She handed him both. He poured alcohol onto the gauze and then swabbed the wound and the rash around it. Then, he tossed the waste into a trash can with a red bag inside with biohazard symbols on the plastic.
"I'm going to inject a numbing agent into your wound, Mr. Jones. This will help you with the pain. It's a topical painkiller."
The wound nurse prepared the injection and handed the syringe over to the doctor, who injected close to the wound's opening. A high-pitched but faint buzzing droned around Mrs. Jones, as if it came directly from the wound but much like a cricket's chirping it was hard to tell exactly where it came from. It sounded similar to air being let out of a balloon. The noise was shrill and angry, but so faint she thought she imagined it. Maybe it was an I.V. alarm going off down the hall. The nurses let those things beep forever, but somehow, Mrs. Jones doubted that was the case. That noise came from her husband's wound, and it scared her.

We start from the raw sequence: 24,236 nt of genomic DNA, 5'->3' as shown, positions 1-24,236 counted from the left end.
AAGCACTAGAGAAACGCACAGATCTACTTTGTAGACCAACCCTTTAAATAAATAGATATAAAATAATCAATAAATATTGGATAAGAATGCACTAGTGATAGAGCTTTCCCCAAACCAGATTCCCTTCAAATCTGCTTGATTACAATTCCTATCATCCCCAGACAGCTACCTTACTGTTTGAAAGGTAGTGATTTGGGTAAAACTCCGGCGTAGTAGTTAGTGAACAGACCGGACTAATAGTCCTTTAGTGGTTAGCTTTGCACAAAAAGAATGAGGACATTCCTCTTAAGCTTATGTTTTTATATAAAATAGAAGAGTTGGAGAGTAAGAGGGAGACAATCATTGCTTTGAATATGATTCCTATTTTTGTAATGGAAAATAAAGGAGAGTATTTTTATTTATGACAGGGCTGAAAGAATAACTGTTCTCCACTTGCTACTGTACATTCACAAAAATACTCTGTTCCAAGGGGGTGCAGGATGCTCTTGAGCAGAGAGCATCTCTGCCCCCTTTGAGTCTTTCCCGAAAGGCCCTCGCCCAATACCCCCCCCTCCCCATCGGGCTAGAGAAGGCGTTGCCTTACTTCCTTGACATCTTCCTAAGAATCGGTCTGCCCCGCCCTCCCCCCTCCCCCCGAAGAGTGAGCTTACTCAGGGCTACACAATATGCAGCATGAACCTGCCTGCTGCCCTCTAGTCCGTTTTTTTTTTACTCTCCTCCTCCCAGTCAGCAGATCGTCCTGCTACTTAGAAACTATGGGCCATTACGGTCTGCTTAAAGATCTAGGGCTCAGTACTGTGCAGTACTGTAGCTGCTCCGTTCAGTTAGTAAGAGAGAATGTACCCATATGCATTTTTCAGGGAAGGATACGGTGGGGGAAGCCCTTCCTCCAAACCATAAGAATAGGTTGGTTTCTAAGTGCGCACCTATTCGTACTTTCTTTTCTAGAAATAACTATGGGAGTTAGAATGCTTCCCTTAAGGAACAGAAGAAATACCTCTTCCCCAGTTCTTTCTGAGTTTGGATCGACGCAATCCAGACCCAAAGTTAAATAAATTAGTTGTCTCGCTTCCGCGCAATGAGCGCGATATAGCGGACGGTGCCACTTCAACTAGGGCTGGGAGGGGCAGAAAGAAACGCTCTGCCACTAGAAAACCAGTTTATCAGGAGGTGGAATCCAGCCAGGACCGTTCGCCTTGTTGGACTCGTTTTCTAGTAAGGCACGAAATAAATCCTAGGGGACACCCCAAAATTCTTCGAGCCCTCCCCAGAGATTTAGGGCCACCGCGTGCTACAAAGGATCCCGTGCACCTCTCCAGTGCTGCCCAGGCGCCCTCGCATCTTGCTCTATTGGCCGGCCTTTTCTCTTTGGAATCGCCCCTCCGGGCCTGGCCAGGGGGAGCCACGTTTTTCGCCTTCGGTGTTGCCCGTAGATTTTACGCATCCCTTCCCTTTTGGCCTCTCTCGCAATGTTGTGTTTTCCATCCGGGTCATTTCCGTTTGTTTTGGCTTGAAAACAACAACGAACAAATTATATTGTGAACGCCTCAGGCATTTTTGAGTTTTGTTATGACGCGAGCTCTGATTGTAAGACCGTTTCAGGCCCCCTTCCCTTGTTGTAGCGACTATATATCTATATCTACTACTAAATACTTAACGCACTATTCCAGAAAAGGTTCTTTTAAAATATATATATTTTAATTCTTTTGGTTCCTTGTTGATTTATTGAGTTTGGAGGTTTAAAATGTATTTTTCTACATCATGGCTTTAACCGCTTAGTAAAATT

"Did you hear that?" Mrs. Jones whispered.
The doctor looked up. "I'm not sure what that was. Let's get the wound opened and cleaned out. Scalpel." He said.
The nurse opened a small package to reveal a sterile scalpel, which she handed to the doctor. Mrs. Jones held her breath as the doctor's steady hand approached the wound, which by now had turned a deep shade of rose with black edges and yellow pustules erupting on the surface. Mr. Jones gripped his t-shirt in his fists so hard his knuckles had blanched. Terror etched across his face. What the hell was wrong with his leg? Was it a brown recluse bite after all?
The doctor leaned over his leg and cut down the center of the boil. Blood gushed out, running down his leg and staining the bed linens. Creamy yellow pus filled the wound. As the doctor picked up the instrument to scrape out the infection, that shrill keening sounded again, coming directly from the opening he had cut.
Mrs. Jones backed away, closer to the bathroom.